A variety of user bit rates can be achieved by changing the number of user data bits per frame b, and the modulo base p. The smallest possible p should be used because this will help to reduce the peak-to-average ratio therefore reduce the nonlinear distortion in the analog channel as well as make the symbol more random. The only constraint is pN≧2b+n+1. A different modulo base p can be used for each symbol in a frame.

The frame size N and the number of selectable frame 2n all affect the amount of redundancy. Typically, the higher the redundancy the better the performance at a given raw data rate, but higher redundancy also costs more in user data rate. For N=6 that good performance is achieved for one or two bits redundancy. To use only one bit per frame redundancy, it can be set n=0, therefore we only have F1 not F2 in the framing mechanism 46. Alternatively, it can be still set n=1, but use N=12. In this case, redundancy is the same as in cases where n=0 and N=6, but the performance is better.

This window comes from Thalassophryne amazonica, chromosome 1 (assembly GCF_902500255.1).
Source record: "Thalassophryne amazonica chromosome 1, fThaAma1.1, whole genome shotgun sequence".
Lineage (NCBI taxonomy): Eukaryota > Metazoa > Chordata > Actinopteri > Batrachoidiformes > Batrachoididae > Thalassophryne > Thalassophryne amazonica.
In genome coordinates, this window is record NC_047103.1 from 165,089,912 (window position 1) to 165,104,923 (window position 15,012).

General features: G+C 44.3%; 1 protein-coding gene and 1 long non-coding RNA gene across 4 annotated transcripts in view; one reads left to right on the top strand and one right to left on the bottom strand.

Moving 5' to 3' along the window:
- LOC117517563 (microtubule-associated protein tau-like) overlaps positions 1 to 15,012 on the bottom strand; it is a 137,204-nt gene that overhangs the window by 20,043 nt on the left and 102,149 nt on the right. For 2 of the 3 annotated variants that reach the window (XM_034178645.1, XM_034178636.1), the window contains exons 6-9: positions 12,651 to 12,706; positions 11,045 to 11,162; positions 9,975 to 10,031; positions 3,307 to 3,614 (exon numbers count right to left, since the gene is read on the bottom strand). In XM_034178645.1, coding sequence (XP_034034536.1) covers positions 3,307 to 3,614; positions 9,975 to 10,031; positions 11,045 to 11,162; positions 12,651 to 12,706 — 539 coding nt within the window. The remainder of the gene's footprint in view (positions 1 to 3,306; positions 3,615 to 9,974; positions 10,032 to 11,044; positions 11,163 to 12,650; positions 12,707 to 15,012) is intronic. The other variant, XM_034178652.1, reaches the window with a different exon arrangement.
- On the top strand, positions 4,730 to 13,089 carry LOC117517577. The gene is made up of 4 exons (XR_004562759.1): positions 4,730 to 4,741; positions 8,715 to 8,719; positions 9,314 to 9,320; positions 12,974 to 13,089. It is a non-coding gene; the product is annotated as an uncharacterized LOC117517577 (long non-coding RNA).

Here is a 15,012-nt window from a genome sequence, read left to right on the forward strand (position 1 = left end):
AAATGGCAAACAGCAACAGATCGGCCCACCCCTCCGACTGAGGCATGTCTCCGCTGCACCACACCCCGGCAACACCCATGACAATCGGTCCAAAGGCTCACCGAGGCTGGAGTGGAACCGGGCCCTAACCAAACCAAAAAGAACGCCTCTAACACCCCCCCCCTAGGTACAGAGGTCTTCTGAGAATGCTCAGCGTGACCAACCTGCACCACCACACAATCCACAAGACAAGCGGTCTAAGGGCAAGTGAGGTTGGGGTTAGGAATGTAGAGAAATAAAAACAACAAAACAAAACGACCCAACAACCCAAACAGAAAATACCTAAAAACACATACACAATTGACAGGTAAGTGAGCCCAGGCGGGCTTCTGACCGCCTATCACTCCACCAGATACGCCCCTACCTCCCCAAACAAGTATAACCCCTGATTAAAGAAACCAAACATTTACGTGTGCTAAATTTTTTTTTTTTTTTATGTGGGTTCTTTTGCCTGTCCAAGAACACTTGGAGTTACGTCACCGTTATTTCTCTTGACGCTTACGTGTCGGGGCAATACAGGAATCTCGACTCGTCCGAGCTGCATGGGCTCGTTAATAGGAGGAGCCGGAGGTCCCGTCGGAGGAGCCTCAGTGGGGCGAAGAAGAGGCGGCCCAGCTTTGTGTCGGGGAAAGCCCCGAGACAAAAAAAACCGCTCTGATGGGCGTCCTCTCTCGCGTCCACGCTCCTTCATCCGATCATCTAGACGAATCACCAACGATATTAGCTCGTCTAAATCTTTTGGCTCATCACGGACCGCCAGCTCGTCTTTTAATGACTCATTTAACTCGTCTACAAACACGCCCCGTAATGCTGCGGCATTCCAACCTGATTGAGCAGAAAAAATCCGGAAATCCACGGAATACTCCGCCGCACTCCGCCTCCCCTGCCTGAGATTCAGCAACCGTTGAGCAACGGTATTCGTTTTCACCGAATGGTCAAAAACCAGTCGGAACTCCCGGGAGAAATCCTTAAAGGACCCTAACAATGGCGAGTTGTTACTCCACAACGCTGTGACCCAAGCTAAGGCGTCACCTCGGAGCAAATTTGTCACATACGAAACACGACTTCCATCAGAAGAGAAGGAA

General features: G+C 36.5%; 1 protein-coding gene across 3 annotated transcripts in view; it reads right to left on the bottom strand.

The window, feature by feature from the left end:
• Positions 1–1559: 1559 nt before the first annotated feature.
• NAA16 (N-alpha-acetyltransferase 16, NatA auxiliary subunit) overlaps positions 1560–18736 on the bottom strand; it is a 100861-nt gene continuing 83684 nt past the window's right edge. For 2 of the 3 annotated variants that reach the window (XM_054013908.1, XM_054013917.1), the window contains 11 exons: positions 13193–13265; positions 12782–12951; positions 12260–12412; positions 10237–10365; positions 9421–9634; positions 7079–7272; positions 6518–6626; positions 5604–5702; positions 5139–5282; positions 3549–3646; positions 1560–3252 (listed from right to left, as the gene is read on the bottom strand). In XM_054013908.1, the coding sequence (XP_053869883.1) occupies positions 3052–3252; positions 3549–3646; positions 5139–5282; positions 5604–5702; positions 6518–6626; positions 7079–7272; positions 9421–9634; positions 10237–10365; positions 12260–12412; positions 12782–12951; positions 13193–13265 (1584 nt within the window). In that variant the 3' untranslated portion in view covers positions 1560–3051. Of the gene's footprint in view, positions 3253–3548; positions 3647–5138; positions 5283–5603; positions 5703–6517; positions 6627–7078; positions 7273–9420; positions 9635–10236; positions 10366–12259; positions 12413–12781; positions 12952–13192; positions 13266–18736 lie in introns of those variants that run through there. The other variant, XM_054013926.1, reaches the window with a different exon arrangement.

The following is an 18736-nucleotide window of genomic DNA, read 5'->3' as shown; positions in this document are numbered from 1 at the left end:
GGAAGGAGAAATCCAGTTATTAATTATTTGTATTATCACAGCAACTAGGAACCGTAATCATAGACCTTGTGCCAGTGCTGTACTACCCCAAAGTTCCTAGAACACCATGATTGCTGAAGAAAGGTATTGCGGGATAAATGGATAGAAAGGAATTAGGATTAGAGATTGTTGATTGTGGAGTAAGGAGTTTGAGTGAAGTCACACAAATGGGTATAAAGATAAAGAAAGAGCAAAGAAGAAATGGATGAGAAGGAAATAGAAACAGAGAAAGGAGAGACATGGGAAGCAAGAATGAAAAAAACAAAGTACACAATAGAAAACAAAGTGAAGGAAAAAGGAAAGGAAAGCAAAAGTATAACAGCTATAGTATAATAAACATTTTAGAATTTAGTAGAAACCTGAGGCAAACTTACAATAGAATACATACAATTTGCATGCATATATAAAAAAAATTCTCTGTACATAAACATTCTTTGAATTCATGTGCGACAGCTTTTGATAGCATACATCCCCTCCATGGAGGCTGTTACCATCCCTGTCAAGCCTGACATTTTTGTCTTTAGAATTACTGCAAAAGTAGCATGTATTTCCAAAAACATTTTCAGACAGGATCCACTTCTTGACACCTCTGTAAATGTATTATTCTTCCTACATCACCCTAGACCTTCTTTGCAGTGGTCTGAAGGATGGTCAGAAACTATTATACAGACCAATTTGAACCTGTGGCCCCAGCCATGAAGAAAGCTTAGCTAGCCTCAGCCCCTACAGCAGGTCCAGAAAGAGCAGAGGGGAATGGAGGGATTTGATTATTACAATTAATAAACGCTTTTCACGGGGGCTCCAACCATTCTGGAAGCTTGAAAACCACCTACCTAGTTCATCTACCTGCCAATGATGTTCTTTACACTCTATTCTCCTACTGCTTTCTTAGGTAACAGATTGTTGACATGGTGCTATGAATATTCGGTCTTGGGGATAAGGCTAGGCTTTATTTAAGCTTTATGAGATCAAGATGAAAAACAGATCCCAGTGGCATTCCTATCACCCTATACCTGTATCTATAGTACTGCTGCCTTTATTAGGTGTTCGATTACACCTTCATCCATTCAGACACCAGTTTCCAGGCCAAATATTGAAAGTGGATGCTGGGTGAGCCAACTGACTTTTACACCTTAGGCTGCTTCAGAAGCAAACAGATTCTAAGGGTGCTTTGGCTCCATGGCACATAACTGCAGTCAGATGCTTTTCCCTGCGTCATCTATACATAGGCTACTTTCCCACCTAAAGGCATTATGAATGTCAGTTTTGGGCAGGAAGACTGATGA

The sum-of-squares RDS0 and RDS4 measure for the frame selection and inversion determination metrics give good indications of the signal component power at DC and 4,000 Hz. Different measures for metrics can be used to reduce the amount of computation. The sum-of-squares of running-digital-sum can be computed at the frame boundary and not at every symbol interval. Absolute-sums instead of sum-of-squares can be used to emphasize more of the peaks in the running-digital-sum. Or, it can use absolute-maximum to minimize the peaks in running-digital-sum. Minimizing peaks in RDS0 helps to reduce a problem known as DC wander, wherein the baseline of the received signal wanders because the channel blocked DC component in the signal. Such can be very important when the receiver does not provide sufficient equalization.